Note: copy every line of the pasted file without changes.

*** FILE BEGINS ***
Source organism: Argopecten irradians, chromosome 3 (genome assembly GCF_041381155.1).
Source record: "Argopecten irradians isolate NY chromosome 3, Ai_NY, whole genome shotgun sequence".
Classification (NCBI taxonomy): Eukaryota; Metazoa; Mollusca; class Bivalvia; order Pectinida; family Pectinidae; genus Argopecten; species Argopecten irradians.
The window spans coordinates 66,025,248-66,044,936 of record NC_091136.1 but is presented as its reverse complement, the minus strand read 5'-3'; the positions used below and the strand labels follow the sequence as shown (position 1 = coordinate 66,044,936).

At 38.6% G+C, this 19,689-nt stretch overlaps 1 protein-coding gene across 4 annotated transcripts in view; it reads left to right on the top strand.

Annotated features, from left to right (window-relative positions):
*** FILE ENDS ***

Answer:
Source organism: Argopecten irradians, chromosome 3 (genome assembly GCF_041381155.1).
Source record: "Argopecten irradians isolate NY chromosome 3, Ai_NY, whole genome shotgun sequence".
Classification (NCBI taxonomy): Eukaryota; Metazoa; Mollusca; class Bivalvia; order Pectinida; family Pectinidae; genus Argopecten; species Argopecten irradians.
The window spans coordinates 66,025,248-66,044,936 of record NC_091136.1 but is presented as its reverse complement, the minus strand read 5'-3'; the positions used below and the strand labels follow the sequence as shown (position 1 = coordinate 66,044,936).

At 38.6% G+C, this 19,689-nt stretch overlaps 1 protein-coding gene across 4 annotated transcripts in view; it reads left to right on the top strand.

Annotated features, from left to right (window-relative positions):